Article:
Human Development

Getting centre-state relations right for health in India

  • Blog Post Date 01 April, 2015
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Amanda Glassman

Center for Global Development

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Anit Mukherjee

Center for Global Development

The 14th Finance Commission has recommended devolving a greater share of revenues to states in order to give them more control over spending. In this article, Amanda Glassman and Anit Mukherjee examine the current centre-state relationships in the context of the health sector in India. They recommend that centre-to-state transfers should be performance-related, and should seek to, at least partly, level the playing field across states.

India represents about a fifth of global disease burden, and much of it is preventable. Yet India’s government spends only 1% of GDP (Gross Domestic Product) on health (Ministry of Health and Family Welfare 2015), of which 80% (Mukherjee 2014) is sub-national - raised and spent by the states themselves1. This state-level control of health spending will likely deepen given the 14th Finance Commission’s recommendation to devolve a greater share of revenues to states, while the centre’s own spending on health through the National Health Mission (NHM)2 has remained the same in the 2015-16 Union budget.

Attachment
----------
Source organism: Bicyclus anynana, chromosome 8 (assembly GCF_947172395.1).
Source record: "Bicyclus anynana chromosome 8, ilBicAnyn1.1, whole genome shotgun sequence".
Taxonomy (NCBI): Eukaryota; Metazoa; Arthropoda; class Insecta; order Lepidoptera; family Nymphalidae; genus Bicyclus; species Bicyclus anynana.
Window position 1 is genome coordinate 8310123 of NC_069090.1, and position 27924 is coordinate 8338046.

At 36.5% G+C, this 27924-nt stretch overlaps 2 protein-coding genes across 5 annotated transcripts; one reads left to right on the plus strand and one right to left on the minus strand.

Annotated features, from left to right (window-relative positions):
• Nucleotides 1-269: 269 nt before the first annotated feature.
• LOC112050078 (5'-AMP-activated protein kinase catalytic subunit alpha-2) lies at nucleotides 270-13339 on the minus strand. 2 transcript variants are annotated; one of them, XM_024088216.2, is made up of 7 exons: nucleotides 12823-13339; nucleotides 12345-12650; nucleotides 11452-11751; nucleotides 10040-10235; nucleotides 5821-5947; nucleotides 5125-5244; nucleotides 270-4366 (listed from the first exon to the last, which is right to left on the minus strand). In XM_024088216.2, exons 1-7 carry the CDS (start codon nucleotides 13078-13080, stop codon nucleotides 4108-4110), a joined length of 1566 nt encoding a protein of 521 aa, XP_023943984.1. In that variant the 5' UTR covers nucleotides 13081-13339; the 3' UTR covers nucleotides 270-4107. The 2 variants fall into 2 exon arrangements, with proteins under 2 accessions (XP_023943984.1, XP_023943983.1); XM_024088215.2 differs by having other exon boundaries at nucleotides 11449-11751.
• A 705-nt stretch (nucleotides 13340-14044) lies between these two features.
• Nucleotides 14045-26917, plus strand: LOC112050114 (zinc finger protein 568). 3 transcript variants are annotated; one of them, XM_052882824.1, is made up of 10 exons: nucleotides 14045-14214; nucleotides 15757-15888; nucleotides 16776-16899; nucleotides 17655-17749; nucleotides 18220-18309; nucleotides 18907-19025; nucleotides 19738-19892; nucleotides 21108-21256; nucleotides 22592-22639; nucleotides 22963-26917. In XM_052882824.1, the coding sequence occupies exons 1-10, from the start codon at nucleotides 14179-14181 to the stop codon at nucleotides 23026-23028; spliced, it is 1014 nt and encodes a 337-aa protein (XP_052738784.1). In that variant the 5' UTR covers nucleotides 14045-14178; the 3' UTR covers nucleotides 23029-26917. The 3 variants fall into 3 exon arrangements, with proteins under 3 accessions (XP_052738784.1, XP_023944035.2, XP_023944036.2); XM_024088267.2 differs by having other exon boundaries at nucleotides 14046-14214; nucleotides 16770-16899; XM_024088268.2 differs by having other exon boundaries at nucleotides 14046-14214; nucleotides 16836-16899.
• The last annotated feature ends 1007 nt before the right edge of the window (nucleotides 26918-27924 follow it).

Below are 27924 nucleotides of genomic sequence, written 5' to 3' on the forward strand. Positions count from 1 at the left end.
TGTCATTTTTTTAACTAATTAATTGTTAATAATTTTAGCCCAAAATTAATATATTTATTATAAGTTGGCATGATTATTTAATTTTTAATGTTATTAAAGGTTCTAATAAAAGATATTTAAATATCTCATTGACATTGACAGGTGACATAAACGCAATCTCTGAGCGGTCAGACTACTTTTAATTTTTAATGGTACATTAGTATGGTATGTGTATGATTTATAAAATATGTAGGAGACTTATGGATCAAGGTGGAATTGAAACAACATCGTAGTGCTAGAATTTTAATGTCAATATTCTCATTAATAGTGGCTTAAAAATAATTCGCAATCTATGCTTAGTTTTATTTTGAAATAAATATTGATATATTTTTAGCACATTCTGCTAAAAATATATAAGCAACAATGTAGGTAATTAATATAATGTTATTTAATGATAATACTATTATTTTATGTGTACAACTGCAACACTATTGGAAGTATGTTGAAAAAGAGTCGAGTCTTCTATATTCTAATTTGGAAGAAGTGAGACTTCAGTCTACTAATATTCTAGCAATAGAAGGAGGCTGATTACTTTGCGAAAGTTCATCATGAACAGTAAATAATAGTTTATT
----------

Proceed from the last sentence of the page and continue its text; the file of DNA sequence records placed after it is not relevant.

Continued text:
The government’s policy to devolve more resources directly to states in the spirit of ‘cooperative federalism’ – a strategy some called Modi’s “biggest bang political reform” (Jagannathan 2014), is welcome. However, state-level public service provision in India has chronically underperformed and is plagued by poor quality and corruption (Davis 2004, Singh 2015).